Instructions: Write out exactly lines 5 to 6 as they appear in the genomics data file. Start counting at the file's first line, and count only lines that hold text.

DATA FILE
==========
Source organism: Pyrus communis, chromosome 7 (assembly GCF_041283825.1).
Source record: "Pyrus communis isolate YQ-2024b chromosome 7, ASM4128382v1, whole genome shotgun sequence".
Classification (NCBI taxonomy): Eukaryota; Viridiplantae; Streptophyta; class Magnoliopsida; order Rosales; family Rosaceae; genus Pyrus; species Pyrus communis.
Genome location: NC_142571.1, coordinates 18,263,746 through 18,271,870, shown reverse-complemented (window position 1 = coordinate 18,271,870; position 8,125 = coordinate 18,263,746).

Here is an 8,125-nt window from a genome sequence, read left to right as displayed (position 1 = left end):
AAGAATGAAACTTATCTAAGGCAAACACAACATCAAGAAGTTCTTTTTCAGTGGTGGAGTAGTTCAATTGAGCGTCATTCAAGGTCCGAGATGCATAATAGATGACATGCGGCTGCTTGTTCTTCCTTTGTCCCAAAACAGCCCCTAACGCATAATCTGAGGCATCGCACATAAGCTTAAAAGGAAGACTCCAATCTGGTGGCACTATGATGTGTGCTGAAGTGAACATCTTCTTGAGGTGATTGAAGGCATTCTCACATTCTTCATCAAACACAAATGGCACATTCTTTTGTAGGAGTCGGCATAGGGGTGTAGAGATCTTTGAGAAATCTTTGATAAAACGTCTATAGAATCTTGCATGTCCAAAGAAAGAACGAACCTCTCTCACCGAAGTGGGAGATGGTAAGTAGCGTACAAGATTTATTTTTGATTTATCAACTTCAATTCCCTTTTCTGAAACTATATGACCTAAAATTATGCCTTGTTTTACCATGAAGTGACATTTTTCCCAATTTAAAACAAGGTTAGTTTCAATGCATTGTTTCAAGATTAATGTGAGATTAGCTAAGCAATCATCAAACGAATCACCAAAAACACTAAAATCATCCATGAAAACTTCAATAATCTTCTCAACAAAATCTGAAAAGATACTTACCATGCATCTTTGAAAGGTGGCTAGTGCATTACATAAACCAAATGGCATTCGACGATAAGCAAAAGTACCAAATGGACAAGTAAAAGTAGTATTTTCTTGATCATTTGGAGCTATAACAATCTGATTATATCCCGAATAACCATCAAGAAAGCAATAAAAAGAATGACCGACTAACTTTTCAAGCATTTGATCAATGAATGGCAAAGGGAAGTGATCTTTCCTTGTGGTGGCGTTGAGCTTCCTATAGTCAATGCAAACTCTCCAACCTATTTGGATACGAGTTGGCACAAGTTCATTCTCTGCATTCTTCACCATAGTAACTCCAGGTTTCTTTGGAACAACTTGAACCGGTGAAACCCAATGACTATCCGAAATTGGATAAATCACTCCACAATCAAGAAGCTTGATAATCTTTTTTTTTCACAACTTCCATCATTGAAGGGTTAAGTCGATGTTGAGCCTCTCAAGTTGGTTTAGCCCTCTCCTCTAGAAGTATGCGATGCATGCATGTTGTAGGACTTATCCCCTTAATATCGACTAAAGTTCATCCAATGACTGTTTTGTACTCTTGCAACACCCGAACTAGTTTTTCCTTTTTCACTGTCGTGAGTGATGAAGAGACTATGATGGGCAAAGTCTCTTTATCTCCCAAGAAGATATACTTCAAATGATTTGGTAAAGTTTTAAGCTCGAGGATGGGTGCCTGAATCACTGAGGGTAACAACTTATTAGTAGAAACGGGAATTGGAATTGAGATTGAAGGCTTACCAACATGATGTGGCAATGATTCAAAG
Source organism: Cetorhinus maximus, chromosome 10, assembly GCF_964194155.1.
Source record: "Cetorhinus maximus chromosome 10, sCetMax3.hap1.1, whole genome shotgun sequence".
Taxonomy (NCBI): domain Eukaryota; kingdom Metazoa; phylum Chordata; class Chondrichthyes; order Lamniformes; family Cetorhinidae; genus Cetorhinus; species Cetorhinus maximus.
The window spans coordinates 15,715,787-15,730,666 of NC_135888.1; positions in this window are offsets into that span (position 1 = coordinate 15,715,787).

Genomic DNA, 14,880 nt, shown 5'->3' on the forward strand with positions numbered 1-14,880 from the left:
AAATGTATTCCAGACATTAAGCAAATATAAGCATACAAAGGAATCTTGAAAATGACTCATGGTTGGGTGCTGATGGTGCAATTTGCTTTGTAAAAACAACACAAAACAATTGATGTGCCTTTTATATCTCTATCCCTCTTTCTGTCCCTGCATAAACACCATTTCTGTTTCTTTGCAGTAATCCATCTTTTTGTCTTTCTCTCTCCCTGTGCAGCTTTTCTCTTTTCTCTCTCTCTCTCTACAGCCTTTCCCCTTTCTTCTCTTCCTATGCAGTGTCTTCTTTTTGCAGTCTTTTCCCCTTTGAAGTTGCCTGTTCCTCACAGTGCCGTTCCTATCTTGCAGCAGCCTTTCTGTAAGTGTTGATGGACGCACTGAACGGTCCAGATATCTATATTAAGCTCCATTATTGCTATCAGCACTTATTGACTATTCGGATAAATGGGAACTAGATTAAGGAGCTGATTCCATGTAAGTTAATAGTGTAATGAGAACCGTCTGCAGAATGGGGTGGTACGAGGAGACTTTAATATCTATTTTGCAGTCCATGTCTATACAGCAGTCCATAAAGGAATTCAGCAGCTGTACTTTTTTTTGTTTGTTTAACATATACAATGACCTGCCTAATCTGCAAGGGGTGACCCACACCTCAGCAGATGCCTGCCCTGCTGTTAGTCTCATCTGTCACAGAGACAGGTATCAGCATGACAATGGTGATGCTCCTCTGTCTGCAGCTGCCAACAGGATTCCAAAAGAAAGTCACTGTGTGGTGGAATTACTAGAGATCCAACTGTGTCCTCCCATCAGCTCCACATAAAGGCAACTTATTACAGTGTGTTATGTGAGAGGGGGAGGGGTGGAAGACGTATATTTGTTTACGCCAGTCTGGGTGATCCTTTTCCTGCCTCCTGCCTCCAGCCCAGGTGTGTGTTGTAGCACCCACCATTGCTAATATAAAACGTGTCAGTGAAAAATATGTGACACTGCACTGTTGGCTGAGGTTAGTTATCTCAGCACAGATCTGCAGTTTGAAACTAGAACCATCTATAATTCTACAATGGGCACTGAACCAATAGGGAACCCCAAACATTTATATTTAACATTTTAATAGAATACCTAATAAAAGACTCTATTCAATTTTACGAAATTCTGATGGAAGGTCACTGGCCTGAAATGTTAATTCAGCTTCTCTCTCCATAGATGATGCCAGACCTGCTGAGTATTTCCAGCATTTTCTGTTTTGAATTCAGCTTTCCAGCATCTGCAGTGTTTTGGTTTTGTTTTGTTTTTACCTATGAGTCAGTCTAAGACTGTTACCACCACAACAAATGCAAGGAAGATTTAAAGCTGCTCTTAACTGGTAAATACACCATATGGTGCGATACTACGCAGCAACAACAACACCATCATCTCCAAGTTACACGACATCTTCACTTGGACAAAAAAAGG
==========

Here is an 8,125-nt window from a genome sequence, read left to right as displayed (position 1 = left end):
AAGAATGAAACTTATCTAAGGCAAACACAACATCAAGAAGTTCTTTTTCAGTGGTGGAGTAGTTCAATTGAGCGTCATTCAAGGTCCGAGATGCATAATAGATGACATGCGGCTGCTTGTTCTTCCTTTGTCCCAAAACAGCCCCTAACGCATAATCTGAGGCATCGCACATAAGCTTAAAAGGAAGACTCCAATCTGGTGGCACTATGATGTGTGCTGAAGTGAACATCTTCTTGAGGTGATTGAAGGCATTCTCACATTCTTCATCAAACACAAATGGCACATTCTTTTGTAGGAGTCGGCATAGGGGTGTAGAGATCTTTGAGAAATCTTTGATAAAACGTCTATAGAATCTTGCATGTCCAAAGAAAGAACGAACCTCTCTCACCGAAGTGGGAGATGGTAAGTAGCGTACAAGATTTATTTTTGATTTATCAACTTCAATTCCCTTTTCTGAAACTATATGACCTAAAATTATGCCTTGTTTTACCATGAAGTGACATTTTTCCCAATTTAAAACAAGGTTAGTTTCAATGCATTGTTTCAAGATTAATGTGAGATTAGCTAAGCAATCATCAAACGAATCACCAAAAACACTAAAATCATCCATGAAAACTTCAATAATCTTCTCAACAAAATCTGAAAAGATACTTACCATGCATCTTTGAAAGGTGGCTAGTGCATTACATAAACCAAATGGCATTCGACGATAAGCAAAAGTACCAAATGGACAAGTAAAAGTAGTATTTTCTTGATCATTTGGAGCTATAACAATCTGATTATATCCCGAATAACCATCAAGAAAGCAATAAAAAGAATGACCGACTAACTTTTCAAGCATTTGATCAATGAATGGCAAAGGGAAGTGATCTTTCCTTGTGGTGGCGTTGAGCTTCCTATAGTCAATGCAAACTCTCCAACCTATTTGGATACGAGTTGGCACAAGTTCATTCTCTGCATTCTTCACCATAGTAACTCCAGGTTTCTTTGGAACAACTTGAACCGGTGAAACCCAATGACTATCCGAAATTGGATAAATCACTCCACAATCAAGAAGCTTGATAATCTTTTTTTTTCACAACTTCCATCATTGAAGGGTTAAGTCGATGTTGAGCCTCTCAAGTTGGTTTAGCCCTCTCCTCTAGAAGTATGCGATGCATGCATGTTGTAGGACTTATCCCCTTAATATCGACTAAAGTTCATCCAATGACTGTTTTGTACTCTTGCAACACCCGAACTAGTTTTTCCTTTTTCACTGTCGTGAGTGATGAAGAGACTATGATGGGCAAAGTCTCTTTATCTCCCAAGAAGATATACTTCAAATGATTTGGTAAAGTTTTAAGCTCGAGGATGGGTGCCTGAATCACTGAGGGTAACAACTTATTAGTAGAAACGGGAATTGGAATTGAGATTGAAGGCTTACCAACATGATGTGGCAATGATTCAAAG